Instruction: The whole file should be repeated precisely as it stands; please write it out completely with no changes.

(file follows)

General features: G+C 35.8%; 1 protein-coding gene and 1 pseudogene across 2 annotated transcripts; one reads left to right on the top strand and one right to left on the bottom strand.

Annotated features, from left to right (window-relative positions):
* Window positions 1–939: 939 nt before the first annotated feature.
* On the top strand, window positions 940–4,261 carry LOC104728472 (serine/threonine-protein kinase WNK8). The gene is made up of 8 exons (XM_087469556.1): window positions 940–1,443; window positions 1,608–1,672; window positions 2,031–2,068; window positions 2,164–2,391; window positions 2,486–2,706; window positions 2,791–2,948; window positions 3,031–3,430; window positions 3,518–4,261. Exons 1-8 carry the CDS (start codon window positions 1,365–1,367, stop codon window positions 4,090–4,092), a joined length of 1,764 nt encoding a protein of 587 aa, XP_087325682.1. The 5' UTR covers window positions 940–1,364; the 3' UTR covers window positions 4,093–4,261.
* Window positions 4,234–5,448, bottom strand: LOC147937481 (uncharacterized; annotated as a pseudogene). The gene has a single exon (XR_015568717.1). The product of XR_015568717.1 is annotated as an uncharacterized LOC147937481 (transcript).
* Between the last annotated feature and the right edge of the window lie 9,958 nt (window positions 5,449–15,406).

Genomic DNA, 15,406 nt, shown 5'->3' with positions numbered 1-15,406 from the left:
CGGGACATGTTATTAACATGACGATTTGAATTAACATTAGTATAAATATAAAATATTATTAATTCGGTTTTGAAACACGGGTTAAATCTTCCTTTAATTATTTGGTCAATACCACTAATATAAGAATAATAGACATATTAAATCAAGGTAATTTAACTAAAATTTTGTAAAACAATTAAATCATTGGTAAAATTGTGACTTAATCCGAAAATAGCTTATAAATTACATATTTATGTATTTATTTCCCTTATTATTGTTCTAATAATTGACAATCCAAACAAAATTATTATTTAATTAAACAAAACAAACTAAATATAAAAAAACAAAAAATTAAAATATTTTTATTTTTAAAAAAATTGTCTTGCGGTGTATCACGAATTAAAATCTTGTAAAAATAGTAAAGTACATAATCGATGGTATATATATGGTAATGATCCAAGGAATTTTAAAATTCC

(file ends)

General features: G+C 35.8%; 1 protein-coding gene and 1 pseudogene across 2 annotated transcripts; one reads left to right on the top strand and one right to left on the bottom strand.

Annotated features, from left to right (window-relative positions):
* Window positions 1–939: 939 nt before the first annotated feature.
* On the top strand, window positions 940–4,261 carry LOC104728472 (serine/threonine-protein kinase WNK8). The gene is made up of 8 exons (XM_087469556.1): window positions 940–1,443; window positions 1,608–1,672; window positions 2,031–2,068; window positions 2,164–2,391; window positions 2,486–2,706; window positions 2,791–2,948; window positions 3,031–3,430; window positions 3,518–4,261. Exons 1-8 carry the CDS (start codon window positions 1,365–1,367, stop codon window positions 4,090–4,092), a joined length of 1,764 nt encoding a protein of 587 aa, XP_087325682.1. The 5' UTR covers window positions 940–1,364; the 3' UTR covers window positions 4,093–4,261.
* Window positions 4,234–5,448, bottom strand: LOC147937481 (uncharacterized; annotated as a pseudogene). The gene has a single exon (XR_015568717.1). The product of XR_015568717.1 is annotated as an uncharacterized LOC147937481 (transcript).
* Between the last annotated feature and the right edge of the window lie 9,958 nt (window positions 5,449–15,406).

Genomic DNA, 15,406 nt, shown 5'->3' with positions numbered 1-15,406 from the left:
CGGGACATGTTATTAACATGACGATTTGAATTAACATTAGTATAAATATAAAATATTATTAATTCGGTTTTGAAACACGGGTTAAATCTTCCTTTAATTATTTGGTCAATACCACTAATATAAGAATAATAGACATATTAAATCAAGGTAATTTAACTAAAATTTTGTAAAACAATTAAATCATTGGTAAAATTGTGACTTAATCCGAAAATAGCTTATAAATTACATATTTATGTATTTATTTCCCTTATTATTGTTCTAATAATTGACAATCCAAACAAAATTATTATTTAATTAAACAAAACAAACTAAATATAAAAAAACAAAAAATTAAAATATTTTTATTTTTAAAAAAATTGTCTTGCGGTGTATCACGAATTAAAATCTTGTAAAAATAGTAAAGTACATAATCGATGGTATATATATGGTAATGATCCAAGGAATTTTAAAATTCC